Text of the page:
It uses Razer’s in-house designed Green switches, which are similar to the Cherry MX or Kailh Blue switch designs, but feature more linear travel and a higher actuation point. In the Cynosa and Cynosa Pro, the key caps have a cushioning ring so that it doesn’t bottom out as hard as other designs, and Razer has tweaked the reset point as well for faster input. Razer’s Cynosa and Cynosa Pro are due to arrive in South Africa this month. Pick up yours at Rebel Tech or Wootware.

Star Wars: From a Certain Point of View

We all remember the lie Obi-Wan told to Luke on Dagobah – from a certain point of view, Darth Vader killed Anakin Skywalker. Obi-Wan’s perspective of the change in Anakin’s personality was as a spectator observing his downfall, but Anakin was still in there.

From a Certain Point of View is a collection of 40 short stories written by 40 contemporary science fiction writers who grew up reading and watching Star Wars, and retell certain events from the original trilogy from the perspective of bystanders who were in the area. What did those Stormtroopers think when confronted by the rock-throwing Ewoks? Did Grand Moff Tarkin fear Vader (and pee a little in his pants) when he casually choked an Imperial officer at the meeting table? Did any of the Resistance’s X-Wing fighters look on at Luke’s trick shot that destroyed the Death Star in disbelief? This is the book for you if you’ve ever wanted to know these kinds of things. Get your copy through Exclusive Books.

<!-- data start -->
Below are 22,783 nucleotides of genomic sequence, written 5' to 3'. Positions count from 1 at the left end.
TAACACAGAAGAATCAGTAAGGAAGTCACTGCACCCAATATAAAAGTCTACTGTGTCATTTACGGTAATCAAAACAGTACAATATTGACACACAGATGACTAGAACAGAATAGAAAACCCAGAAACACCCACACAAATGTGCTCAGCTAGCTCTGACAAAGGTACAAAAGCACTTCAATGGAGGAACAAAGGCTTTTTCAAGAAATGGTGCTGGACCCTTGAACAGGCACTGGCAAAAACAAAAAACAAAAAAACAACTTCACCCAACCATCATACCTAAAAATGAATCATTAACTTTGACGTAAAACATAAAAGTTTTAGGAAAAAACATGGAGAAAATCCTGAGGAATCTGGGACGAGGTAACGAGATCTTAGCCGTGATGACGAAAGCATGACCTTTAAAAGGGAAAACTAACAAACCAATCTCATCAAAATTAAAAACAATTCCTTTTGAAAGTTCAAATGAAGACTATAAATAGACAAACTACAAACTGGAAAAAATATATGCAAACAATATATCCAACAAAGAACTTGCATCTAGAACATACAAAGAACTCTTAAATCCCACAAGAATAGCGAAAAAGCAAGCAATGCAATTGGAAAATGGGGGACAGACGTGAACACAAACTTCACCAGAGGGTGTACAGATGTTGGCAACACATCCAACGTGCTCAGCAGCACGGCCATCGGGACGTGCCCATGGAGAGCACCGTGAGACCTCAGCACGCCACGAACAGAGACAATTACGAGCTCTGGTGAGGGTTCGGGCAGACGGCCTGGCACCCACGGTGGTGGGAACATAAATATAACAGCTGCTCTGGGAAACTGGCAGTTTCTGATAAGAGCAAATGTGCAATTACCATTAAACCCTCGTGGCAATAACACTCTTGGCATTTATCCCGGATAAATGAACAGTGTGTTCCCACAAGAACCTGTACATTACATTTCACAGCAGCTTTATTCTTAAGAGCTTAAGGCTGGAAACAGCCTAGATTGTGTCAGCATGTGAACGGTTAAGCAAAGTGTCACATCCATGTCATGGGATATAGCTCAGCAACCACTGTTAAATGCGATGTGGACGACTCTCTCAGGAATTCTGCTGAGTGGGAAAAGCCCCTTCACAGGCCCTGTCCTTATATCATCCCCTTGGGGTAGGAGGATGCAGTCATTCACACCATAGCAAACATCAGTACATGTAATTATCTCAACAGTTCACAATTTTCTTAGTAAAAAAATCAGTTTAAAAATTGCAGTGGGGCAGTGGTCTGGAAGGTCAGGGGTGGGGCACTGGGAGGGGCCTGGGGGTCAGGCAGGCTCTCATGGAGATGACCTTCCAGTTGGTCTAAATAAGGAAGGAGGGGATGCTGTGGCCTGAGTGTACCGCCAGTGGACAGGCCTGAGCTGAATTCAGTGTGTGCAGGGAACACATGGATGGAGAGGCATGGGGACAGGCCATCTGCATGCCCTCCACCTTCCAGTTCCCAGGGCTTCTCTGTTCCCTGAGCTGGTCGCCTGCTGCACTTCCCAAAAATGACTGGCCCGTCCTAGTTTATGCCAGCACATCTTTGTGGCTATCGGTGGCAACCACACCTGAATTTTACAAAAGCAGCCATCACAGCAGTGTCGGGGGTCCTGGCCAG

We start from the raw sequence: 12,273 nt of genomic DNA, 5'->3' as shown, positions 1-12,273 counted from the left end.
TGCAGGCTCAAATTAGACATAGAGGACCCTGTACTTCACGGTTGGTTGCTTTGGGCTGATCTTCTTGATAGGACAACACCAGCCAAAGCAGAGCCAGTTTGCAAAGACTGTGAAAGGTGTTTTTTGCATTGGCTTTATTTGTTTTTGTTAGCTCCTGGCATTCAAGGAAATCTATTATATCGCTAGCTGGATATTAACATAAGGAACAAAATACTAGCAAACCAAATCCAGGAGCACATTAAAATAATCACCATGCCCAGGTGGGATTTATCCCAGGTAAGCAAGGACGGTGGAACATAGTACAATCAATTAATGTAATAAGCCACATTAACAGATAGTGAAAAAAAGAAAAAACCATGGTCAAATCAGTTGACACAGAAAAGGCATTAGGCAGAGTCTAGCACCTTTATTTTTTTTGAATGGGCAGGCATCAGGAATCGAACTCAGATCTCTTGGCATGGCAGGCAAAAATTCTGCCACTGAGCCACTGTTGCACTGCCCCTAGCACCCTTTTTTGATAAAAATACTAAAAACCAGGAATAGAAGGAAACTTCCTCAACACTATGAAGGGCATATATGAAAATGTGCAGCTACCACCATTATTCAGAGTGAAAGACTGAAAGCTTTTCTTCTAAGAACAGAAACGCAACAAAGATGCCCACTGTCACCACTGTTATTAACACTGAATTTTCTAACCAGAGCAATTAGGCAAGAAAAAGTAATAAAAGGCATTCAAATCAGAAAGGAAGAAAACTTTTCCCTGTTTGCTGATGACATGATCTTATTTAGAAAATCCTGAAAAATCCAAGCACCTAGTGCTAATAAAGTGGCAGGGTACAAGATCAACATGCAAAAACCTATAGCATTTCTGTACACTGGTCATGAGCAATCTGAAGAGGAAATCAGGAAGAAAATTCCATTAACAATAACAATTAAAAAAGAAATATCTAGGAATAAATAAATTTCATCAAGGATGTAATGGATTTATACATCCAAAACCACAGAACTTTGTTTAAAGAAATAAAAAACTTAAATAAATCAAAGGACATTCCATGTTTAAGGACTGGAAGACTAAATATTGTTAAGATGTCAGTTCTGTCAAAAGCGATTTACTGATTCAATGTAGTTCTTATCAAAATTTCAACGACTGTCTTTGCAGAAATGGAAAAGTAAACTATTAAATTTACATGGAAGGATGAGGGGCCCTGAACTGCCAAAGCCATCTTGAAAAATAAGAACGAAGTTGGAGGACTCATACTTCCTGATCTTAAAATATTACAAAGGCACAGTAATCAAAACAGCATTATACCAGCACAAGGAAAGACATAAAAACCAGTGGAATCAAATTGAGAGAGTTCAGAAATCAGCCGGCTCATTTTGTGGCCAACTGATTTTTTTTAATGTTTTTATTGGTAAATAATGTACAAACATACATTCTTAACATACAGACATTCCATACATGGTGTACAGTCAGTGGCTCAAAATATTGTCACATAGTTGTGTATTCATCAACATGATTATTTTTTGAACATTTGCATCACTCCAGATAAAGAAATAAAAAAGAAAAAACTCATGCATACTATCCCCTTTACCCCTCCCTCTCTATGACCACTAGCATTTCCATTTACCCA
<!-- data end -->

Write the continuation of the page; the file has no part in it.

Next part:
Spotify Premium

If you find that discovering new music you might like is difficult because the radio stations tend to play all the same things these days, you might want to give Spotify music streaming a try. Spotify is the Netflix model for music – by either signing up for a Premium account for R60 a month, or by using the free service supported by adverts, you can listen to and discover new music that you like.

Spotify has put a lot of effort into their discovery algorithm and, through the magic of AI and machine learning, can help you to pick music to suit a certain mood or taste, and might even recommend new bands or artists that you’ll probably like based on your past impressions. We weren’t asked to promote this, by the way – the service is just that good that everyone should give it a try.

The Elder Scrolls V: Skyrim VR

Look, we’ve ported this game to enough platforms already. By the time this decade is over, we’ll probably have figured out ways to make Skyrim the new DOOM of videogames by running it on your smart fridge with touch controls. This month Bethesda launched Skyrim VR on Steam, which can be yours to own for about R800. Skyrim VR has built-in support for SteamVR-compatible headsets, and there are a lot of them out there. Valve has support for most VR headsets out there, and even bundles in support for solutions you wouldn’t expect, like Google Cardboard and Samsung Gear VR.

Running Skyrim in VR is probably not that demanding, but your hardware needs to be capable of running the game at 90Hz refresh rates for fluidity. Bethesda recommends a Core i5-6600K or Ryzen 5 processor, at least 8GB of system RAM, and either a NVIDIA GeForce GTX 970 or AMD Radeon RX 480.